The Fair Credit Report Act, 6 U.S.C. Section 605, is the law that controls credit reporting agencies. The law states that credit reporting agencies may not report a bankruptcy case on a person's credit report after ten years from the date the bankruptcy case is filed. Other bad credit information is removed after seven years.
The larger credit reporting agencies belong to an organization called the Associated Credit Bureaus. The policy of the Associated Credit Bureaus is to remove Chapter 13 cases from the credit report after seven years to encourage debtors to file under these chapters.
When will my creditors stop calling?
Once the petition is filed, an automatic stay goes into effect, which legally protects you from creditor calls and other collection action.
How much does it cost to file for bankruptcy?
The court filing fee for Chapter 7 is $335.00, Chapter 13 is $310.00 and in most cases, this fee must be paid up front to the bankruptcy court. In the case of an emergency, a Chapter 13 petition can sometimes be filed for less than the full amount up front. The amount of your legal fees and payment arrangements are based upon the facts of your particular case.
Will I need to go to court?
Yes. You will need to attend what is called a 341 Meeting of Creditors, which your attorney will attend with you. At this meeting, you will be examined by a trustee and any creditors which have questions. However, creditors rarely attend these meetings.
Can my bankruptcy be denied?
Yes. There is a provision of the Bankruptcy Code that allows a Chapter 7 case to be dismissed if the court finds that it would be a substantial abuse to allow the case to proceed. There are many factors involved, but the primary focus is on disposable income.
If the debtor has sufficient disposable income to pay some of his/her debts back, he/she may not be permitted to file Chapter 7, but rather, may need to file Chapter 13 and pay some of the debt back.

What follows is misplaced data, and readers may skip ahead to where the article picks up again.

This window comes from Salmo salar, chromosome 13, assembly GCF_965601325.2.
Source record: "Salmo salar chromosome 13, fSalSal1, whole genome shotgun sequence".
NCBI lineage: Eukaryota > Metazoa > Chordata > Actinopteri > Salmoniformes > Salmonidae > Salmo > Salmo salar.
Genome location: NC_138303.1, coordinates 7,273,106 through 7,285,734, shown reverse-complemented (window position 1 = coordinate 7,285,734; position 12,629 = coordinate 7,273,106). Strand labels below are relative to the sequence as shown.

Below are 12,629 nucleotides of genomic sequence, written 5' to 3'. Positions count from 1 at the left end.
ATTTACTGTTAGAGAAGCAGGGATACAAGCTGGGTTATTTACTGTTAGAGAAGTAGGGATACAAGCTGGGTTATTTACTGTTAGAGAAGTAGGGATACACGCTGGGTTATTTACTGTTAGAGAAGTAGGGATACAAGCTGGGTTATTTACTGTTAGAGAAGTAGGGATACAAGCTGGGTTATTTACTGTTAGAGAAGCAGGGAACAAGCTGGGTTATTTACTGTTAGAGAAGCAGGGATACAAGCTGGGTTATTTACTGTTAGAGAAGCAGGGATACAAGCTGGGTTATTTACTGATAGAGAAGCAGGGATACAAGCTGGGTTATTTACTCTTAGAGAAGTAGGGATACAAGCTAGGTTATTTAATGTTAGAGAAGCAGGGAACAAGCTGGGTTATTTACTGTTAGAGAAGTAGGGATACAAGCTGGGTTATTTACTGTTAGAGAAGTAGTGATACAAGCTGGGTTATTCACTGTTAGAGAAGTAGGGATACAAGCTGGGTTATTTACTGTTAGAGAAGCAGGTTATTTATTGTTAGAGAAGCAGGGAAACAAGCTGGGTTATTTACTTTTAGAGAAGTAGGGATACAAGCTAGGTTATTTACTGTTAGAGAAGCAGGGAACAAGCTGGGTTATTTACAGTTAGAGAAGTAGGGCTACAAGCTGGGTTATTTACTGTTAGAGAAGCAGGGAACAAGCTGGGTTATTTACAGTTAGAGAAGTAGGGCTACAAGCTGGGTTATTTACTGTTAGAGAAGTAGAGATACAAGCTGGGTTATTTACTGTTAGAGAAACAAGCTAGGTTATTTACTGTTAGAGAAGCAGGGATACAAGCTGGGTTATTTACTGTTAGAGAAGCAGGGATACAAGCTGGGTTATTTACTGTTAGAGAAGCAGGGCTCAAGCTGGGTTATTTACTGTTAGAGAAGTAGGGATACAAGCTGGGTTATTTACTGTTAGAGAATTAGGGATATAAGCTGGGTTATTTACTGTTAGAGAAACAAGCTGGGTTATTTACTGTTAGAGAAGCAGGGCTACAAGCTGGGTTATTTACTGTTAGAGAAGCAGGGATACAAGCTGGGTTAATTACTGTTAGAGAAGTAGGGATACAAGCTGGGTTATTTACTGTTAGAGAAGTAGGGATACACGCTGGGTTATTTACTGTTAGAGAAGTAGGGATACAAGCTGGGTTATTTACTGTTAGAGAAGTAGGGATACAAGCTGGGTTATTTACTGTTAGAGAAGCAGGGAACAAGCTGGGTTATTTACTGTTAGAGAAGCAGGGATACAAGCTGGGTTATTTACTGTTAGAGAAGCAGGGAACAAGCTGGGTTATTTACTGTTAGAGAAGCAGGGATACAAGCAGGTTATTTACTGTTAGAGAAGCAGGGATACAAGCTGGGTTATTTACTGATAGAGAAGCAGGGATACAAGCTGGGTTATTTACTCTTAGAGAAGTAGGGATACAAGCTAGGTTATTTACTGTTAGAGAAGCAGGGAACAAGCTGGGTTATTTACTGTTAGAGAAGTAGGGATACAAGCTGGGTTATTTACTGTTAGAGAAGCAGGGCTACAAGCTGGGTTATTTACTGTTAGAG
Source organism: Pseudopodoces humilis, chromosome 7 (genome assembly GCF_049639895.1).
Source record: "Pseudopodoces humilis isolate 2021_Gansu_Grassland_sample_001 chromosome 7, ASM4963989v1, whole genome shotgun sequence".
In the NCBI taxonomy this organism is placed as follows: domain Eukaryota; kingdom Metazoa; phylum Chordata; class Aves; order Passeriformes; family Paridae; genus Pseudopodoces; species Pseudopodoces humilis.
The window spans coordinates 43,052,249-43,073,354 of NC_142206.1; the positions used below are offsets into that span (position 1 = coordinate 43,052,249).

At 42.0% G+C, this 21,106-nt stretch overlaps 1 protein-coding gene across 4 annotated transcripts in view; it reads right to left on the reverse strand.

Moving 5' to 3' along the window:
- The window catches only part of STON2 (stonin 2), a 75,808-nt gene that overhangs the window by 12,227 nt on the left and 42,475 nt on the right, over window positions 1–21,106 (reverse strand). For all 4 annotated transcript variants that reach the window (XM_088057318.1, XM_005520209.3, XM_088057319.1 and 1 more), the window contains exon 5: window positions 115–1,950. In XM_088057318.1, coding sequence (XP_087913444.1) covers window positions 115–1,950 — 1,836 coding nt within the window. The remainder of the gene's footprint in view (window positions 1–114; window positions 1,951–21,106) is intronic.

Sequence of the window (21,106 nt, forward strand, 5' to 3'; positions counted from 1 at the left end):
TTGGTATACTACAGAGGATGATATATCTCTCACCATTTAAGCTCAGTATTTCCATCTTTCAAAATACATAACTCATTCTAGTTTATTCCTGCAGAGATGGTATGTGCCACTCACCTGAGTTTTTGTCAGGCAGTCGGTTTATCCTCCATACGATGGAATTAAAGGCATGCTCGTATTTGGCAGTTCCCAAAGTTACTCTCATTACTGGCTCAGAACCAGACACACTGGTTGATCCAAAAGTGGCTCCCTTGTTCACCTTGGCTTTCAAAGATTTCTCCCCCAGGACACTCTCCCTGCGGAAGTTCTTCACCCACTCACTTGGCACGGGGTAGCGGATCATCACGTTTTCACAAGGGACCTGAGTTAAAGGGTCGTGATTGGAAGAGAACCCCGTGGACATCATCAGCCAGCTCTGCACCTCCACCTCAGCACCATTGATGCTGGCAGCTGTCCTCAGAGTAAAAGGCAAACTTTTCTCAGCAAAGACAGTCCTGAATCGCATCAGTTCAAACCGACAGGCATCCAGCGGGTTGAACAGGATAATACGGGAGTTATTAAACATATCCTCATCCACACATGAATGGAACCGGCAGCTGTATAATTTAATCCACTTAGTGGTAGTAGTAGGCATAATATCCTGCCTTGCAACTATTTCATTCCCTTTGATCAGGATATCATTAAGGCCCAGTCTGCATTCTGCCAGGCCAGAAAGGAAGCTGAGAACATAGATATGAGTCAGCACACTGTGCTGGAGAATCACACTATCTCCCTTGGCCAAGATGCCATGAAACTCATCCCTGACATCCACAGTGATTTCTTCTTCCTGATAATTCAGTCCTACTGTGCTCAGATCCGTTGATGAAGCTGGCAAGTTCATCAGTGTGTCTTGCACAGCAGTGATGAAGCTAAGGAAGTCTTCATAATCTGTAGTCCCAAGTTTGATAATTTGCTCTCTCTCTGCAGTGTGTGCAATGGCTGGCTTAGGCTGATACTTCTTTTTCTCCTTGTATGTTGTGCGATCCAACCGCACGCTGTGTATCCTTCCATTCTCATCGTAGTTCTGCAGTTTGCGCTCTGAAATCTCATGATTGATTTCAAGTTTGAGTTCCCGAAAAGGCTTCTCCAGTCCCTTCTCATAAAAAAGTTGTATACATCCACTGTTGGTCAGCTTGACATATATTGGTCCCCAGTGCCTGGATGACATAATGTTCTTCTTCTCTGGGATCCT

What is Chapter 13?
Chapter 13 is a court supervised repayment plan of your debts. Under a Chapter 13, your debts are consolidated and you make payments to a trustee, who in turn disburses money to your creditors.
Under Chapter 13, you make payments over a three to five year period of time and pay back either some or all of your debt. How much of your debt you must pay back depends on a number of factors, including, your income, your monthly living expenses and how much property you own.
What is the advantage of Chapter 13 over Chapter 7?
If you have too much equity in your home or other property to protect with a Chapter 7 filing, you may be able to protect those items with a Chapter 13 filing. Also, if you are in arrears on your secured debts, like your home or auto, you may be able to avoid foreclosure or repossession, which may not be possible with a Chapter 7 filing.
In addition to this, certain debts, such as taxes, which are not dischargeable in Chapter 7, may be dischargeable with a Chapter 13. Finally a Chapter 13 leaves the option open for you to file a Chapter 7 at a later time.
Contact Kruger & Schwartz
To schedule your free initial consultation with one of our skilled bankruptcy attorneys, call our Louisville, Kentucky, office at 502-485-9200, our New Albany, Indiana, office at 812-945-9200 or toll free at 866-366-3328. You may also send us an email.